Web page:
OCTOBER 16, 1952
NEW YORK, Wednesday—Little by little the columnists are bringing out some of the points that must be of interest to women in the Presidential campaign.
For instance, one of them the other night said General Eisenhower, who is supposed to be above party politics was, if anything, more orthodox than most Republicans when questioned on such things as public power, health and medical programs, and Federal aid to education.
On this last item he doesn't even go as far as Senator Taft, feeling that the Federal government should give aid only to needy states to build schools. I have a feeling that to pay teachers a living wage is almost as important as to build schools.
The women of this country are deeply interested in our schools and I think they are the ones who are interested in equality of opportunity throughout this country for all of our children. They do not feel that because a child lives in a state where the taxes collected are lower than another state's that that child should be deprived of the chance for a good education. They know that in this modern world many of our people move around from place to place and that lack of education will be a detriment in almost any place. It could be harmful not only to the individual but to the community in which he lives.
I have never been completely able to make up my own mind as to what is the best way to provide medical care for all of our citizens, but I am sure that something needs to be done on this problem. And I feel sure there is more chance under a Democratic administration to get broader discussions and a willingness to try some experiment in the health field.
I recognize that the quality of medicine should not suffer even if we must provide medical care for more people. I also realize that the universities and researchers must have adequate support. And if the government helps to build clinics and hospitals and helps to develop new ways of providing medical care for the masses, support must not be withdrawn from the fields that mean advancement in medical knowledge. But doing nothing is not the way to meet any problem. Continued interest and experiment is more satisfactory.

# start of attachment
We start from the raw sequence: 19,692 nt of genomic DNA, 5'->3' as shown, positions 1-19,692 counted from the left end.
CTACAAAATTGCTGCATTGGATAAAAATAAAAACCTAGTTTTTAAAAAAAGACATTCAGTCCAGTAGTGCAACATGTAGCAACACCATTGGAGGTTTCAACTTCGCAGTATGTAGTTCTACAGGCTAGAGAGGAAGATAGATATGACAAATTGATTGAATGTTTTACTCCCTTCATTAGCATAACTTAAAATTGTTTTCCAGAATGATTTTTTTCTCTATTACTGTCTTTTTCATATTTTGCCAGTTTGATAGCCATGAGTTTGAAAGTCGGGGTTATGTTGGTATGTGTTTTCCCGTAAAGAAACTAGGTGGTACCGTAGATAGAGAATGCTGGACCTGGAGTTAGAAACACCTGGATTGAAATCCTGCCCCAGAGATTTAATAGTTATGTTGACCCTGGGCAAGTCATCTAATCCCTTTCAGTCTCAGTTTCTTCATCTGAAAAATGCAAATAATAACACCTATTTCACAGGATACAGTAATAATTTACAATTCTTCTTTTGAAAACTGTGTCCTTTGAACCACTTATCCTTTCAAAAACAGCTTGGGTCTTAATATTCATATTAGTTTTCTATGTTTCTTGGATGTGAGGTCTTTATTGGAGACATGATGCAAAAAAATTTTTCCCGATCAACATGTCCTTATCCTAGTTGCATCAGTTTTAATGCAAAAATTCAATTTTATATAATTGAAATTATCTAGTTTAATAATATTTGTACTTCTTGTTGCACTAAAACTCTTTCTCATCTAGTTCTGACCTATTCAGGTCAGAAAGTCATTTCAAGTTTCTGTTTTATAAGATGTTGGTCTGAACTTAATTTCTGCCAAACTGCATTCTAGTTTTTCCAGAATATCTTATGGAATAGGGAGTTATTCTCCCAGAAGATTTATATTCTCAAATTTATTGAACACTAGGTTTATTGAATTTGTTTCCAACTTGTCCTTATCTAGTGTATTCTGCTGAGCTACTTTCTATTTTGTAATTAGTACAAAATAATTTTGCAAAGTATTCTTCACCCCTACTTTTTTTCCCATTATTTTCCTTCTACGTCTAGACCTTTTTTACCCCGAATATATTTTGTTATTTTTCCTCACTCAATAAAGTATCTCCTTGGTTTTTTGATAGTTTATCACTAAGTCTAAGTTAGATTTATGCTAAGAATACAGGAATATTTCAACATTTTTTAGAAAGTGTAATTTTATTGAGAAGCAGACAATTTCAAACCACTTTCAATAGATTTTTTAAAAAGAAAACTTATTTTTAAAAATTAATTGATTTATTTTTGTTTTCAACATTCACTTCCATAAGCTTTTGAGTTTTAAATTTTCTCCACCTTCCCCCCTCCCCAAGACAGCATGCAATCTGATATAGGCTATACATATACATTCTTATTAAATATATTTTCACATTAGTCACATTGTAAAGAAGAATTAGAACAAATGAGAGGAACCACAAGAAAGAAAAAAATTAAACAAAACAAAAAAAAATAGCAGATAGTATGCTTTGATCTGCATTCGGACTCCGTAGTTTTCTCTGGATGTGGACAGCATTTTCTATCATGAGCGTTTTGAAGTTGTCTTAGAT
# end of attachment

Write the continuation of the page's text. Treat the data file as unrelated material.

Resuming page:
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The Volunteers for Stevenson in the governor's hometown of Bloomington, Illinois, point out that they have a special interest in his election because his family has lived there for generations and forms part of the history of the county.
The governor's grandfather, Adlai D. Stevenson, was elected Vice President, which was an honor for his hometown of Bloomington, and now the citizens of that town have in this election a candidate for President. So, the Volunteers for Stevenson hope to be as successful in this generation in electing another Stevenson. They write that the opponents repeat over and over again: "It is time for a change; I will vote straight Republican." And they insist that in doing so, the nation might very well get a change for the worse and not for the better.
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I attended the opening session of the United Nations General Assembly and heard a speech by the retiring president, Dr. Luis Padilla Nervo of Mexico, which I thought was both courageous and imaginative. I hope it will set the tone for the meetings of this session and that we will see some real effort to find new approaches to problems that may ultimately prove to be solutions.
The new hall for the plenary sessions is a beautiful place, and though I am still a little confused in finding my way about I am gradually getting to feel at home. I am sure that in this new building there are going to be great facilities for good work.